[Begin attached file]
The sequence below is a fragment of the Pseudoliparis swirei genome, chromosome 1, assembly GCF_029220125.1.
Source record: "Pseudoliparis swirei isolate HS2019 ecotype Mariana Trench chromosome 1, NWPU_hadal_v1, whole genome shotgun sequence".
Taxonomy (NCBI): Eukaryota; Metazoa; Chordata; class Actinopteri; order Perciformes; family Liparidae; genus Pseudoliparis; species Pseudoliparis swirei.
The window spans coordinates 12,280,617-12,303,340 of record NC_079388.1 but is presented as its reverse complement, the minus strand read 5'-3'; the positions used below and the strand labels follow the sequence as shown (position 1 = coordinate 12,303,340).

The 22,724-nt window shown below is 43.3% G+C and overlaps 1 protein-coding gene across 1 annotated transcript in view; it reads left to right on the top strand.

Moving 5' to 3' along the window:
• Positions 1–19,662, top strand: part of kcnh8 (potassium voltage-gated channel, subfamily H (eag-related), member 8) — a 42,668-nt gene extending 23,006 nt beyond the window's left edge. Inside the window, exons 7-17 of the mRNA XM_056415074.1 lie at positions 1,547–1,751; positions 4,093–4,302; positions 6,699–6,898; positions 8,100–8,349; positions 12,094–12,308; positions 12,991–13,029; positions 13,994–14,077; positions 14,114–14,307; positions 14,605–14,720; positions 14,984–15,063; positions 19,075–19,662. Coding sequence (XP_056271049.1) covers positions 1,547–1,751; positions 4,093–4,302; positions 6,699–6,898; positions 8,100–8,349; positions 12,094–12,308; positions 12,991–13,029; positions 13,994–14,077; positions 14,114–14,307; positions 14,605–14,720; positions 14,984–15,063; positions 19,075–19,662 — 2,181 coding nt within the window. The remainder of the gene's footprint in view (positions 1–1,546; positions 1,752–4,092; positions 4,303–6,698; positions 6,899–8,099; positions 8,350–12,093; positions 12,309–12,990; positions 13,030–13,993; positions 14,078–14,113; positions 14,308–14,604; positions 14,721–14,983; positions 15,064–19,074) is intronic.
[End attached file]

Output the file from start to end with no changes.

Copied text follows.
The sequence below is a fragment of the Pseudoliparis swirei genome, chromosome 1, assembly GCF_029220125.1.
Source record: "Pseudoliparis swirei isolate HS2019 ecotype Mariana Trench chromosome 1, NWPU_hadal_v1, whole genome shotgun sequence".
Taxonomy (NCBI): Eukaryota; Metazoa; Chordata; class Actinopteri; order Perciformes; family Liparidae; genus Pseudoliparis; species Pseudoliparis swirei.
The window spans coordinates 12,280,617-12,303,340 of record NC_079388.1 but is presented as its reverse complement, the minus strand read 5'-3'; the positions used below and the strand labels follow the sequence as shown (position 1 = coordinate 12,303,340).

The 22,724-nt window shown below is 43.3% G+C and overlaps 1 protein-coding gene across 1 annotated transcript in view; it reads left to right on the top strand.

Moving 5' to 3' along the window:
• Positions 1–19,662, top strand: part of kcnh8 (potassium voltage-gated channel, subfamily H (eag-related), member 8) — a 42,668-nt gene extending 23,006 nt beyond the window's left edge. Inside the window, exons 7-17 of the mRNA XM_056415074.1 lie at positions 1,547–1,751; positions 4,093–4,302; positions 6,699–6,898; positions 8,100–8,349; positions 12,094–12,308; positions 12,991–13,029; positions 13,994–14,077; positions 14,114–14,307; positions 14,605–14,720; positions 14,984–15,063; positions 19,075–19,662. Coding sequence (XP_056271049.1) covers positions 1,547–1,751; positions 4,093–4,302; positions 6,699–6,898; positions 8,100–8,349; positions 12,094–12,308; positions 12,991–13,029; positions 13,994–14,077; positions 14,114–14,307; positions 14,605–14,720; positions 14,984–15,063; positions 19,075–19,662 — 2,181 coding nt within the window. The remainder of the gene's footprint in view (positions 1–1,546; positions 1,752–4,092; positions 4,303–6,698; positions 6,899–8,099; positions 8,350–12,093; positions 12,309–12,990; positions 13,030–13,993; positions 14,078–14,113; positions 14,308–14,604; positions 14,721–14,983; positions 15,064–19,074) is intronic.